Motorola's new chip now incorporates technology based on the PowerPC 603e chip, an older processor technology formerly found in desktop computers, along with a communications processing "engine" for use in network routers, remote access equipment, and cellular and telecom switching equipment.
The company put technology formerly found on up to seven discrete chips onto the MPC8260, with the result that communications equipment makers can potentially build systems that could cost as much as 70 percent less to build than those using previous generation chips.
The chip represents a step up in performance, too. Previous generation chips could handle 66 megabits per second (mbps) of data throughput; the new chip is capable of 710 mbps, Motorola claims. When used in digital subscriber line (DSL) equipment located in telecommunication company's central offices, the ability to handle more data would translate into more modems in a single unit at lower cost-which theoretically, in turn, could result in more affordable DSL service.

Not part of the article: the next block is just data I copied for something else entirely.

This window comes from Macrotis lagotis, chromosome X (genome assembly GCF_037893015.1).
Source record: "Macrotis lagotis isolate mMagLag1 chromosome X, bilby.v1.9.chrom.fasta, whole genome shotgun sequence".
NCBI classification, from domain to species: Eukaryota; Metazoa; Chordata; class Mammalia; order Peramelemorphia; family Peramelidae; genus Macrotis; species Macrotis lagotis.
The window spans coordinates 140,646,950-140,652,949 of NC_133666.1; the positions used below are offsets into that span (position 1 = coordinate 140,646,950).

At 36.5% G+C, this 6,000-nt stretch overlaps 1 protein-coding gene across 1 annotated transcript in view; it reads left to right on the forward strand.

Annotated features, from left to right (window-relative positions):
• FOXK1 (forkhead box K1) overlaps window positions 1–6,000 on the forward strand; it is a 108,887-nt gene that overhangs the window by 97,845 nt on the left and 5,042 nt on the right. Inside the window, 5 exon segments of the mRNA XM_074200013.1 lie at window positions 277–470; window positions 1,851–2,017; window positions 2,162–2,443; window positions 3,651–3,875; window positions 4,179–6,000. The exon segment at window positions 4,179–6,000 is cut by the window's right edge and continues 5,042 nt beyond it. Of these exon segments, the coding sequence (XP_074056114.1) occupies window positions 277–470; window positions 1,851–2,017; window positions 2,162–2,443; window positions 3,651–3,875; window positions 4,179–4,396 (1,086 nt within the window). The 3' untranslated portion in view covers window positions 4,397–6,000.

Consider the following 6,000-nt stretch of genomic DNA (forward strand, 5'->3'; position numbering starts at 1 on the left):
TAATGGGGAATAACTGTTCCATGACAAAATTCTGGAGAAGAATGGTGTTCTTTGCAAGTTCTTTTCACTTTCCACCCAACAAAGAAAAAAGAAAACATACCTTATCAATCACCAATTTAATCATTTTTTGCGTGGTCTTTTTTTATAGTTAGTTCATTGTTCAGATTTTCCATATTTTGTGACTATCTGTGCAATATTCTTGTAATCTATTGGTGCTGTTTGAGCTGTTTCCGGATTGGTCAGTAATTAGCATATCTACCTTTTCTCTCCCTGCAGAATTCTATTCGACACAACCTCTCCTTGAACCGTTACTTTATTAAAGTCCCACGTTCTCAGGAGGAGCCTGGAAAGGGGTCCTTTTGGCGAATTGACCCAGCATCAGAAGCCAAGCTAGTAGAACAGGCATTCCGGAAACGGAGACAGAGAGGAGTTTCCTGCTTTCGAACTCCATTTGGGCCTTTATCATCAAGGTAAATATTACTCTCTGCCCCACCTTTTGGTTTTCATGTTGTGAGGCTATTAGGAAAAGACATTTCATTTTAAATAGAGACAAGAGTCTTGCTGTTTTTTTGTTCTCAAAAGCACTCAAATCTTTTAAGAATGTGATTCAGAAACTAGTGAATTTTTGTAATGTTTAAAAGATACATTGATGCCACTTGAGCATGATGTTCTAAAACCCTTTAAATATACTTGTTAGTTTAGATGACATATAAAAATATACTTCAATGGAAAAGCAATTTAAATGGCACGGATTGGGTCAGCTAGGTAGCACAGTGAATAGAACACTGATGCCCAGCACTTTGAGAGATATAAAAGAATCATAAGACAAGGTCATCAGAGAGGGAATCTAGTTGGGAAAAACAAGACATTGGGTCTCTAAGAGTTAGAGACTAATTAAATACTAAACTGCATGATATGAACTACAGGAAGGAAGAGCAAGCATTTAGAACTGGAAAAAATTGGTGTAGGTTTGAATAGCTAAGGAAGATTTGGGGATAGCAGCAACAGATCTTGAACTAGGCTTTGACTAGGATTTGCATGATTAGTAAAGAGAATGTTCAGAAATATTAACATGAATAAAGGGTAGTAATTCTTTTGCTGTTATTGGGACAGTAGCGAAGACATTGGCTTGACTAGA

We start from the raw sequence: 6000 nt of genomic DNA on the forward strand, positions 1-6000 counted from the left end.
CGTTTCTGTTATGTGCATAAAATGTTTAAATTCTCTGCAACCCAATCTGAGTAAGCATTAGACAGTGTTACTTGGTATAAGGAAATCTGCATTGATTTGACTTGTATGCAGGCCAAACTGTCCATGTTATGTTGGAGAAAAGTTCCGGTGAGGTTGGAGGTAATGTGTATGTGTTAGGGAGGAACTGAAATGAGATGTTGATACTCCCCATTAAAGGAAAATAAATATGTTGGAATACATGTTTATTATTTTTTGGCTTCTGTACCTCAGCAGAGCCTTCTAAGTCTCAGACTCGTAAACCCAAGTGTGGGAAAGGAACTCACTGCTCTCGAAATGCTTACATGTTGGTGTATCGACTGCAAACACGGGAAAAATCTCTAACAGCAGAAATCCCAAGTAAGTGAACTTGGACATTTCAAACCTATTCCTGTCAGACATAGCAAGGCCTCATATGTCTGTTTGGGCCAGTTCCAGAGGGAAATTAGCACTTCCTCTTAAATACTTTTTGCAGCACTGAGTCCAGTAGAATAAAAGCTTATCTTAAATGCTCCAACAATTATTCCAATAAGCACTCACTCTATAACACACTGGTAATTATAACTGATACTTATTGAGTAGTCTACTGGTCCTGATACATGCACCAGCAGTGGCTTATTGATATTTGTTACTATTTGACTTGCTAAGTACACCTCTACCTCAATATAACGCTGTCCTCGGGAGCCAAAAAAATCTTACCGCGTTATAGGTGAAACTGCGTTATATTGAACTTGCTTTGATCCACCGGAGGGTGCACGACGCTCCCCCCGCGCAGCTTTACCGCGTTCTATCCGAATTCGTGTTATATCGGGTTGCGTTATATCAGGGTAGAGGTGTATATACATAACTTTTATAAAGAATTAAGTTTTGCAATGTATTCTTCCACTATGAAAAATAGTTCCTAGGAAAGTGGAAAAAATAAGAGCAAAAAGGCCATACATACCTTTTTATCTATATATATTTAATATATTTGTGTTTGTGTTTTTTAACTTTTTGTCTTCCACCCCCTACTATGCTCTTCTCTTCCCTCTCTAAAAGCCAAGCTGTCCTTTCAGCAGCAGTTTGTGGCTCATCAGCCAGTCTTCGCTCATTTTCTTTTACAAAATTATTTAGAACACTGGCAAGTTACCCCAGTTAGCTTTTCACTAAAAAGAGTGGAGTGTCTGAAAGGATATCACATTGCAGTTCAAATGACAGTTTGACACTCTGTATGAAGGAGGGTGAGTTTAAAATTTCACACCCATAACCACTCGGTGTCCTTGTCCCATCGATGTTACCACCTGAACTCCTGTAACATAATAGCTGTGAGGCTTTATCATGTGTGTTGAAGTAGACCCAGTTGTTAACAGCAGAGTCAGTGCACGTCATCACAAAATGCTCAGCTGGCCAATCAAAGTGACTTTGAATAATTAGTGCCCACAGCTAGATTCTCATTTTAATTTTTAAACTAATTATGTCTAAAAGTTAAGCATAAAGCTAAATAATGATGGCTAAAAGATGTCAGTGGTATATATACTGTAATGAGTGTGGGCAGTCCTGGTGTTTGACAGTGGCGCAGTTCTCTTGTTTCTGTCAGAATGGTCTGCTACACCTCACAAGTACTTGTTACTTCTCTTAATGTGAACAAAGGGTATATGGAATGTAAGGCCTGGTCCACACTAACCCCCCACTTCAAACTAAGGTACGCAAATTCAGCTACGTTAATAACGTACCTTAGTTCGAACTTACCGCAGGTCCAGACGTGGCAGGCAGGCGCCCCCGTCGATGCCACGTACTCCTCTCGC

"The 8260 is the biggest, fastest, most complex--and most costly--communications controller from the company so far," said senior chip analyst Jim Turley of the Microprocessor Report in a written brief. "The market's appetite for these chips seems insatiable," he wrote.
Over half of the PowerPC chips shipped now go into networking equipment, with the remainder slated for the slower growth market forApple Computer's Macintosh computers.
The MPC8260 PowerQUICC II microprocessors will be offered in sample quantities at the end of September, with volume production expected in the second quarter of 1999. Suggested pricing for a 133-MHz MPC8260 will be $105 in 10K quantities.
Motorola's semiconductor sales totaled $8 billion in l997, according to the company.